All players on the losing side of an encounter send their ships to “the Warp,” a central tile that acts as a sort of limbo, where lost ships remain until a card or game effect causes them to be released. While ships are in the Warp, they may not be used in encounters.

Being in the Warp is a bummer. (As a side note, the Warp tile also acts as a score track. Here, we can see that green is currently winning.)

This player-vs-player system of alliances and card-play is the foundational mechanic of the game, but by itself, it’s not terribly interesting. Cosmic Encounter has one key facet that absolutely makes the game: every player has an incredible, mind-blowing, infuriating, hysterical, unique, utterly game-breaking ability.

I realize that in 2018, variable player powers are standard fare, but Cosmic was the first game to use them, and no game since has used them in quite the same way. Unlike most other games where variable powers are simply “Draw one extra card” or “Gain one extra resource,” Cosmic takes it to the extreme. Every single alien race fundamentally changes the way players have to think about the game. For instance:

  • Zombie: Lost ships never go to the Warp, but are instead returned to the player.
  • Macron: Each ship is worth four strength instead of one.
  • Void: Ships that lose to the Void don’t go to the Warp, but are instead permanently removed from the game. (!!!)
  • Virus: Instead of adding the Attack card to the number of ships, the Virus multiplies them.
  • Oracle: As a main player (Attacker or Defender), the Oracle forces his opponent to play her card first, face-up, before the Oracle decides what card to play.

With over fifty races in the base game, there are an unfathomable amount of possible combinations. (They weren’t lying when they called it “A game of infinite possibilities.”) What may be even more amazing, though, is just how balanced it is, despite every power being outlandishly broken. Cosmic Encounter has a system of checks-and-balances that keeps every power equally strong, albeit completely asymmetric. Basically, everyone is overpowered, so no one is.


It’s difficult to review something that is your favorite, whether it’s your favorite movie, book, or game. Obviously, you love it. But why do you love it? What sets it apart from the rest?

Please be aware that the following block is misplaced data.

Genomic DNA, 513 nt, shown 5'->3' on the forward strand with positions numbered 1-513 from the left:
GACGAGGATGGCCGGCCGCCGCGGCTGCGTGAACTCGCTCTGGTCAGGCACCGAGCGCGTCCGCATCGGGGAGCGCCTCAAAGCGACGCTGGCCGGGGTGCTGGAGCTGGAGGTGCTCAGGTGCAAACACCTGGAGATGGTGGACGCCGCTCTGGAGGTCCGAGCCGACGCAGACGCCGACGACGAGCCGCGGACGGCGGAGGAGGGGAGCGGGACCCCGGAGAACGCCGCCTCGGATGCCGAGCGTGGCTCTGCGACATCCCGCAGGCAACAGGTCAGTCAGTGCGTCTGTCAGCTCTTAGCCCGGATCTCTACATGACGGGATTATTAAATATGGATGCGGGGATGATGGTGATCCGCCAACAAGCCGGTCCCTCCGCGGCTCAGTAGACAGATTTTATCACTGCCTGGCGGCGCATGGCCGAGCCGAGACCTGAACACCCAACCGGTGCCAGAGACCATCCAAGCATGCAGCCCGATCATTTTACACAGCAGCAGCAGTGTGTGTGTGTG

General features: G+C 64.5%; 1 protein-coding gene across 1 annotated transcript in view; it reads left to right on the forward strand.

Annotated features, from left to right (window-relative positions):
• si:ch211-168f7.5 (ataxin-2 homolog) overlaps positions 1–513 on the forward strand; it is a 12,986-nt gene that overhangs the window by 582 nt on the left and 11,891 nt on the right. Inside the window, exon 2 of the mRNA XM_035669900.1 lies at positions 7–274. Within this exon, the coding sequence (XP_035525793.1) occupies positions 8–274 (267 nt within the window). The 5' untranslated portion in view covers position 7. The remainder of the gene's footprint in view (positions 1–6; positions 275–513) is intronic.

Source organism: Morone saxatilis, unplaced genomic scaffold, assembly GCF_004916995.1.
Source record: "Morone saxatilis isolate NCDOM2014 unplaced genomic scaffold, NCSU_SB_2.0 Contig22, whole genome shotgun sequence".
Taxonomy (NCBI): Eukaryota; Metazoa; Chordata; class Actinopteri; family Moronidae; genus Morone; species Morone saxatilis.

In the four decades since Cosmic Encounter was created, the industry has seen unprecedented changes. Tens of thousands of games have been released amid a boom, the likes of which the hobby has never experienced before. However, despite all these developments and accomplishments, I truly believe that the pinnacle of game design was reached in 1977. Don’t get me wrong, a staggering amount of great games have come out since then, but I cannot think of a single one that has surpassed the pure genius of Cosmic Encounter.

If you enjoy hobby games, odds are you have lots of stories of “that one” game—that against-all-odds comeback, that natural 20 at the most dire moment, or that perfectly-timed action to reveal yourself as a Cylon. Epic gaming moments stick with us long after we close the box, and Cosmic Encounter is responsible for more unforgettable moments than any other game I’ve ever played. I simply cannot do it justice in a review; you have to experience it for yourself.

If you’ve never played this game, the 42nd Anniversary Edition is a great jumping-on point. This new version features 51 alien races (including one all-new), sweet translucent ships, and a number of pre-made power combinations. The quick-start rulebook is conveyed in a cool comic-book style, which appeals to my other nerdy passion. The box comes with plenty of room for expansions, because trust me, you’ll want them.

There is a reason this game has remained so popular. A sure sign of a good hobby game is longevity—are people still playing it a decade later? Two decades later? Is the game still gaining new fans? Cosmic Encounter is timeless. Simply put, it’s gaming perfection.

A review copy was provided by Asmodee.

The Bottom Line

Cosmic Encounter is the greatest game ever made. What else can I say?

 

10